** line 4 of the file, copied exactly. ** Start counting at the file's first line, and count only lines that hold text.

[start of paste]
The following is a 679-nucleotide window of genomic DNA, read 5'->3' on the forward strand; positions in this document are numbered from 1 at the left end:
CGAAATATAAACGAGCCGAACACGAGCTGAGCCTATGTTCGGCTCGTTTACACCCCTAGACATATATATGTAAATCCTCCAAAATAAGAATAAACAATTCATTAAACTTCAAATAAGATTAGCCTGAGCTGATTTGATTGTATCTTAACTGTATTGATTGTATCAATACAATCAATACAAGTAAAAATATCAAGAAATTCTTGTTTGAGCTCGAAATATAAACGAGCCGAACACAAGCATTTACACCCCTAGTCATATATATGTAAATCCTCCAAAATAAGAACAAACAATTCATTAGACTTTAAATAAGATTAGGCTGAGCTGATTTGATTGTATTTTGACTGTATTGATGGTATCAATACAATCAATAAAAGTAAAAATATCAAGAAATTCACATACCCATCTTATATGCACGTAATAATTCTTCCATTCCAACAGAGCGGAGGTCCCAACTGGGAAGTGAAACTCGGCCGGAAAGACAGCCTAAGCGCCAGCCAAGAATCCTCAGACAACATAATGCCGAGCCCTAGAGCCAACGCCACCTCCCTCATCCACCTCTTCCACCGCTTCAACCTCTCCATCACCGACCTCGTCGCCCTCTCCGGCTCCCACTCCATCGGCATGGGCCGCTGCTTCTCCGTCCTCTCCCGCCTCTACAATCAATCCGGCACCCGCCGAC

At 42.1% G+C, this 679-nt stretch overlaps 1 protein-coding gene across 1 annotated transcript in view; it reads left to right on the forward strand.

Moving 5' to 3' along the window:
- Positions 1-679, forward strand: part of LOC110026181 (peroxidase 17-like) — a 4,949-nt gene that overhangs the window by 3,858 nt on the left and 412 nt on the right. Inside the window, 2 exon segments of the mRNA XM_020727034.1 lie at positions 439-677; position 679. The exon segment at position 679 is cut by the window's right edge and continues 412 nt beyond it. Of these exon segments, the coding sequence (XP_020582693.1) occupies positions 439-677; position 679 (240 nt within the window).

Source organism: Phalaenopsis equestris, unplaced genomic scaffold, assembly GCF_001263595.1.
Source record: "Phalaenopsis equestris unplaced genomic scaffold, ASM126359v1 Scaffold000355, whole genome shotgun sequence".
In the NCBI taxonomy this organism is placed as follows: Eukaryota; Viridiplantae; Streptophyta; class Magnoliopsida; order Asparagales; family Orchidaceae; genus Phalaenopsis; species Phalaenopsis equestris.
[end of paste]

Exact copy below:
Moving 5' to 3' along the window: